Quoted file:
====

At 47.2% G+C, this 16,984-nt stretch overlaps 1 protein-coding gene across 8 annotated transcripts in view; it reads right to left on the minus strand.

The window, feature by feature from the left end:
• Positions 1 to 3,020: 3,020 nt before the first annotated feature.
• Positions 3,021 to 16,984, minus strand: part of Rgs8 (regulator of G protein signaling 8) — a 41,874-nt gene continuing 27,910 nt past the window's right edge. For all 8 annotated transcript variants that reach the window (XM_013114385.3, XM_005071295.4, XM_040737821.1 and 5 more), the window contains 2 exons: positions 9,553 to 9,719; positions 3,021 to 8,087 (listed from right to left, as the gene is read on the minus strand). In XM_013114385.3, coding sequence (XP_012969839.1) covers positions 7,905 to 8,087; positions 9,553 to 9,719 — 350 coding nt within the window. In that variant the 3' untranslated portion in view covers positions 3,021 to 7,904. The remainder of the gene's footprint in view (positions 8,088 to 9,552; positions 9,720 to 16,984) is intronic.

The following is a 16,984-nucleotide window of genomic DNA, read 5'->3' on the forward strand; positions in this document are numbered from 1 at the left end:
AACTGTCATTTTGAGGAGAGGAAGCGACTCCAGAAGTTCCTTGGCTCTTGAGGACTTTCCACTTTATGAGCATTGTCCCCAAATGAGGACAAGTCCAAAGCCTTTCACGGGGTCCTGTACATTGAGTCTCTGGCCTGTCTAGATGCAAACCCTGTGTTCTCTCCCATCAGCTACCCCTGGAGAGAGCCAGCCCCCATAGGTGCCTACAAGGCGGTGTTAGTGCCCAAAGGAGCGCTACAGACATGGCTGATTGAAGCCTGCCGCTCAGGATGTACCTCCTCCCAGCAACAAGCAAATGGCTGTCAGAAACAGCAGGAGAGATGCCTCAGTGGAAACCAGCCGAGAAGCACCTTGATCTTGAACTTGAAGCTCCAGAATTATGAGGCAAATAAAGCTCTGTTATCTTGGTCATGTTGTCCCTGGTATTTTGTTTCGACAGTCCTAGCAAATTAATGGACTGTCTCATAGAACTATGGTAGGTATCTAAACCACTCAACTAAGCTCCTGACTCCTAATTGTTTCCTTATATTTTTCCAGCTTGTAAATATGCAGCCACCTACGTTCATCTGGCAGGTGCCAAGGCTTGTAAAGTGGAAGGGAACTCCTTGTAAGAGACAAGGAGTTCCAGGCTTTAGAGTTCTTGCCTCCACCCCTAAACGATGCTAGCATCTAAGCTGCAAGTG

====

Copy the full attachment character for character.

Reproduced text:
At 47.2% G+C, this 16,984-nt stretch overlaps 1 protein-coding gene across 8 annotated transcripts in view; it reads right to left on the minus strand.

The window, feature by feature from the left end:
• Positions 1 to 3,020: 3,020 nt before the first annotated feature.
• Positions 3,021 to 16,984, minus strand: part of Rgs8 (regulator of G protein signaling 8) — a 41,874-nt gene continuing 27,910 nt past the window's right edge. For all 8 annotated transcript variants that reach the window (XM_013114385.3, XM_005071295.4, XM_040737821.1 and 5 more), the window contains 2 exons: positions 9,553 to 9,719; positions 3,021 to 8,087 (listed from right to left, as the gene is read on the minus strand). In XM_013114385.3, coding sequence (XP_012969839.1) covers positions 7,905 to 8,087; positions 9,553 to 9,719 — 350 coding nt within the window. In that variant the 3' untranslated portion in view covers positions 3,021 to 7,904. The remainder of the gene's footprint in view (positions 8,088 to 9,552; positions 9,720 to 16,984) is intronic.

The following is a 16,984-nucleotide window of genomic DNA, read 5'->3' on the forward strand; positions in this document are numbered from 1 at the left end:
AACTGTCATTTTGAGGAGAGGAAGCGACTCCAGAAGTTCCTTGGCTCTTGAGGACTTTCCACTTTATGAGCATTGTCCCCAAATGAGGACAAGTCCAAAGCCTTTCACGGGGTCCTGTACATTGAGTCTCTGGCCTGTCTAGATGCAAACCCTGTGTTCTCTCCCATCAGCTACCCCTGGAGAGAGCCAGCCCCCATAGGTGCCTACAAGGCGGTGTTAGTGCCCAAAGGAGCGCTACAGACATGGCTGATTGAAGCCTGCCGCTCAGGATGTACCTCCTCCCAGCAACAAGCAAATGGCTGTCAGAAACAGCAGGAGAGATGCCTCAGTGGAAACCAGCCGAGAAGCACCTTGATCTTGAACTTGAAGCTCCAGAATTATGAGGCAAATAAAGCTCTGTTATCTTGGTCATGTTGTCCCTGGTATTTTGTTTCGACAGTCCTAGCAAATTAATGGACTGTCTCATAGAACTATGGTAGGTATCTAAACCACTCAACTAAGCTCCTGACTCCTAATTGTTTCCTTATATTTTTCCAGCTTGTAAATATGCAGCCACCTACGTTCATCTGGCAGGTGCCAAGGCTTGTAAAGTGGAAGGGAACTCCTTGTAAGAGACAAGGAGTTCCAGGCTTTAGAGTTCTTGCCTCCACCCCTAAACGATGCTAGCATCTAAGCTGCAAGTG